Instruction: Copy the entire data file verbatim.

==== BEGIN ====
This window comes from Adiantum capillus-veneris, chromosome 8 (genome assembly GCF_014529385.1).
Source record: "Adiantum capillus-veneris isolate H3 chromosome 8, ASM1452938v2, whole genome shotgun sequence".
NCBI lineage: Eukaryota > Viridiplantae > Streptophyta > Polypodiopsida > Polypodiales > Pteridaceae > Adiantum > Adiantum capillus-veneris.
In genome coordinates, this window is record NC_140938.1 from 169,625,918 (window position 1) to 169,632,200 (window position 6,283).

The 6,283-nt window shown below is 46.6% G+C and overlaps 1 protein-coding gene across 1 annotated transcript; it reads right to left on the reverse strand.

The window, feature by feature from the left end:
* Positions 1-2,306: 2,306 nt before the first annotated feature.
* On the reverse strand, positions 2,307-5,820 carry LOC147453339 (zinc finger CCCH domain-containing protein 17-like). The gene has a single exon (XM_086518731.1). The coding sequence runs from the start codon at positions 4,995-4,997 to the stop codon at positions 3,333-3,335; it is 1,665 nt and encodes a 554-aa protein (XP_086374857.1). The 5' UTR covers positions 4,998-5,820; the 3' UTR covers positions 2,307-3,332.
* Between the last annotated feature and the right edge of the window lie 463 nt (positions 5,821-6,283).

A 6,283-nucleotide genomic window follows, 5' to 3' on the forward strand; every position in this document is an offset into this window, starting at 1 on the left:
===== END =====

This window comes from Adiantum capillus-veneris, chromosome 8 (genome assembly GCF_014529385.1).
Source record: "Adiantum capillus-veneris isolate H3 chromosome 8, ASM1452938v2, whole genome shotgun sequence".
NCBI lineage: Eukaryota > Viridiplantae > Streptophyta > Polypodiopsida > Polypodiales > Pteridaceae > Adiantum > Adiantum capillus-veneris.
In genome coordinates, this window is record NC_140938.1 from 169,625,918 (window position 1) to 169,632,200 (window position 6,283).

The 6,283-nt window shown below is 46.6% G+C and overlaps 1 protein-coding gene across 1 annotated transcript; it reads right to left on the reverse strand.

The window, feature by feature from the left end:
* Positions 1-2,306: 2,306 nt before the first annotated feature.
* On the reverse strand, positions 2,307-5,820 carry LOC147453339 (zinc finger CCCH domain-containing protein 17-like). The gene has a single exon (XM_086518731.1). The coding sequence runs from the start codon at positions 4,995-4,997 to the stop codon at positions 3,333-3,335; it is 1,665 nt and encodes a 554-aa protein (XP_086374857.1). The 5' UTR covers positions 4,998-5,820; the 3' UTR covers positions 2,307-3,332.
* Between the last annotated feature and the right edge of the window lie 463 nt (positions 5,821-6,283).

A 6,283-nucleotide genomic window follows, 5' to 3' on the forward strand; every position in this document is an offset into this window, starting at 1 on the left: